By Jim Kouri
Mevlid Jasarevic, a citizen of Serbia, was indicted on Tuesday by a federal grand jury in the District of Columbia on charges of attempted murder and other criminal acts in connection with his alleged machine gun attack on the U.S. Embassy in Sarajevo, Bosnia-Herzegovina last October, according to officials at the U.S. Justice Department.
The assault has caused serious concerns regarding al-Qaeda’s radicalization of Muslims in that impoverished region, according to a Law Enforcement Examiner source.
Meanwhile in Bosnia, prosecutors charged three men, including Jasarevic, with terrorism on Monday for their participation in the October 28, 2011 attack on the American embassy.
According to a U.S. law enforcement source, the attackers have raised serious questions about the threat from radicalized Muslims in the Balkans and the likelihood that al-Qaeda operatives may be involved in both recruitment and training of newly radicalized Muslims.
The U.S. government’s 10-count indictment charges the 23-year old Jasarevic with one count of attempted murder of U.S. officers or employees; one count of attempted murder of U.S. nationals within the special maritime and territorial jurisdiction of the United States (the U.S. Embassy); one count of assault with a deadly weapon with intent to do bodily harm within the special maritime and territorial jurisdiction of the United States; one count of assaulting U.S. officers or employees with a deadly weapon; one count of destruction of property within the special maritime and territorial jurisdiction of the United States; and five counts of use of a firearm during the commission of a violent crime.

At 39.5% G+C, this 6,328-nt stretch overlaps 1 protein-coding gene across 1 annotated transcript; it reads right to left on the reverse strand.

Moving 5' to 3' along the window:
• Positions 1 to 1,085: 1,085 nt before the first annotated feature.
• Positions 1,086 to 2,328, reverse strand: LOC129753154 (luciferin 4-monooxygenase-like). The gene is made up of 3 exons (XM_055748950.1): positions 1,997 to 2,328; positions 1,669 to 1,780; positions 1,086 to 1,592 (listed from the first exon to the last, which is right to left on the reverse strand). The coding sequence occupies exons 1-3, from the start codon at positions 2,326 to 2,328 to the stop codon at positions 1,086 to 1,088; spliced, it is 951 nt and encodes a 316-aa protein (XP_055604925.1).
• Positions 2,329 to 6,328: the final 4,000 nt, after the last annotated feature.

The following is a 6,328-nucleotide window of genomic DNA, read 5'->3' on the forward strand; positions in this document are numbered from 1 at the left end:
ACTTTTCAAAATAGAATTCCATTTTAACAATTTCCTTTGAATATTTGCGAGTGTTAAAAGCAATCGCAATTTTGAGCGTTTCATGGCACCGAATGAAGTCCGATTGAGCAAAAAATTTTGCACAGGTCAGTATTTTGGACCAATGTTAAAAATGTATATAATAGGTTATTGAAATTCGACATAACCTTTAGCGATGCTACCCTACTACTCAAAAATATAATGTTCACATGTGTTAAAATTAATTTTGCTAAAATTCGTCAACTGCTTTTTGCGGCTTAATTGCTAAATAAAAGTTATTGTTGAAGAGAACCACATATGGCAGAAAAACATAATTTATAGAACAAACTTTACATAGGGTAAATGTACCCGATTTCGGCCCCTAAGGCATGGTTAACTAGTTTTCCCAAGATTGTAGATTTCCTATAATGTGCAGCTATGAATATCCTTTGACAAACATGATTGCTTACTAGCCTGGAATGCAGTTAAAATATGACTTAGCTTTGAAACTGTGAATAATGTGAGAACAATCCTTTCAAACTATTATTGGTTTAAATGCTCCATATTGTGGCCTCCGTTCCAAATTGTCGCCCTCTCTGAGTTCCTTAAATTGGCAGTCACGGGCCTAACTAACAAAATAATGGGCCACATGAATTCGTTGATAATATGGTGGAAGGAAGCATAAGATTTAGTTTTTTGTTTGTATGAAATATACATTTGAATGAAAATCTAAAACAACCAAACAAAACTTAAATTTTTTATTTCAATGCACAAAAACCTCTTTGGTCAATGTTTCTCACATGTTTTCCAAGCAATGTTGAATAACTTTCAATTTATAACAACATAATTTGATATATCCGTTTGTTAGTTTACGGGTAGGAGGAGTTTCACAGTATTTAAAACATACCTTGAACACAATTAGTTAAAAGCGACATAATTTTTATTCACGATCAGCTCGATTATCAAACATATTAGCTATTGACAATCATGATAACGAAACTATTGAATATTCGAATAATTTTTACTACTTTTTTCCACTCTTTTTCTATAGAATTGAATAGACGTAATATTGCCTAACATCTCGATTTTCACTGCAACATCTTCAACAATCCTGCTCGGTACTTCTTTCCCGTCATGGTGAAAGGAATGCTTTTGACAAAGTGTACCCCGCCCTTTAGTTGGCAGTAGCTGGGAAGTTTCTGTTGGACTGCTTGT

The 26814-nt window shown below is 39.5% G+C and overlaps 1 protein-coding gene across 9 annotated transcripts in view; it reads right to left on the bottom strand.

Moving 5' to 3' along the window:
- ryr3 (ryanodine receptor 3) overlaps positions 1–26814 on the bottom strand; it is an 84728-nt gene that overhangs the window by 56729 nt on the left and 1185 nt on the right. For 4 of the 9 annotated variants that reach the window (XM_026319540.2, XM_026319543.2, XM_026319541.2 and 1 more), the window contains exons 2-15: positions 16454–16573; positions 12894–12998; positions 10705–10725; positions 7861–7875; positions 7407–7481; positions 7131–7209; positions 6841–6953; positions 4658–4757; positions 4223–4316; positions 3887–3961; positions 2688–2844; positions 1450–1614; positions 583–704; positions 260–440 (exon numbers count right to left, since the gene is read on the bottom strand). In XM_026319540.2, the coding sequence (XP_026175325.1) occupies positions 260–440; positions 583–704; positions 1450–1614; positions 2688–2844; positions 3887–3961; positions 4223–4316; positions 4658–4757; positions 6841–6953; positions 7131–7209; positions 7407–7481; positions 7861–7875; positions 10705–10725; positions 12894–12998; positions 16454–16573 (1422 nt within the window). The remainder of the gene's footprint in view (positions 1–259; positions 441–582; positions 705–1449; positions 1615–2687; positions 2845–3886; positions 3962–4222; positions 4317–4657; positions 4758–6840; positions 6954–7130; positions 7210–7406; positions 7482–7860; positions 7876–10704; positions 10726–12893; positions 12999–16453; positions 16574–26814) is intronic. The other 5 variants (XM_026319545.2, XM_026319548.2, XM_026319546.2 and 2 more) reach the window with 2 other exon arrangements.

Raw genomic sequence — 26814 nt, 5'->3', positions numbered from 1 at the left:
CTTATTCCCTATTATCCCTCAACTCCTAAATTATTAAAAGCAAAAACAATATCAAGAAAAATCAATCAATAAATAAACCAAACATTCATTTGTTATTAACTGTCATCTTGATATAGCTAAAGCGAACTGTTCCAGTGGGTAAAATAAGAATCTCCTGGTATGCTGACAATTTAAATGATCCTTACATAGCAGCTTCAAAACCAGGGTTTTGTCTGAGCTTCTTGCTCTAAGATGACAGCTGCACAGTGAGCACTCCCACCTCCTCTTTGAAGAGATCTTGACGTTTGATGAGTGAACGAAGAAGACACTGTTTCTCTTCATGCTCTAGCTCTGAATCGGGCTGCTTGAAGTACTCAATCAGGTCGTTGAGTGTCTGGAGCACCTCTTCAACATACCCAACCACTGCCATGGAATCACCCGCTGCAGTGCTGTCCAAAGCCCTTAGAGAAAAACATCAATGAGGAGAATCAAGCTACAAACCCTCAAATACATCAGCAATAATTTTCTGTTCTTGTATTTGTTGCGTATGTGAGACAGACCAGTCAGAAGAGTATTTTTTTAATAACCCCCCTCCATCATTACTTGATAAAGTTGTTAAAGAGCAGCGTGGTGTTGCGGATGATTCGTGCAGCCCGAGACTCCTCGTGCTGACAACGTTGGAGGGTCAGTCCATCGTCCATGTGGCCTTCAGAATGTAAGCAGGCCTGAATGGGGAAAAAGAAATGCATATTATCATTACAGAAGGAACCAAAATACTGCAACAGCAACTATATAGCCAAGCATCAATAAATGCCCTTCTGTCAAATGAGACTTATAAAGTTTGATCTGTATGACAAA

The United States has closely cooperated with Bosnia-Herzegovina authorities in their investigation of the U.S. Embassy attack and strongly supports their decision to charge and prosecute those allegedly involved. The United States will continue to cooperate fully with authorities in Bosnia-Herzegovina to bring to justice those involved, according to officials at the U.S. Department of Justice.
The attempted murder charges against Jasarevic, as well as the charges of assaulting U.S. officers and employees with a deadly weapon, and destruction of property each carry a maximum sentence of 20 years. Each charge of using a firearm during a crime of violence carries a mandatory minimum sentence of 30 years for use of a machine gun. The charge of assault with a dangerous weapon with intent to do bodily harm within the special maritime and territorial jurisdiction of the United States carries a maximum sentence of 10 years.
The Bosnian prosecutor’s office said in a statement that Jasarevic, Emrah Fojnica and Munib Ahmetspahic were accused of forming a terrorist group in the northeastern village of Gornja Maoca, home to adherents of the strict Wahhabi branch of Islam. Wahhabism is exported by radicals in Saudi Arabia.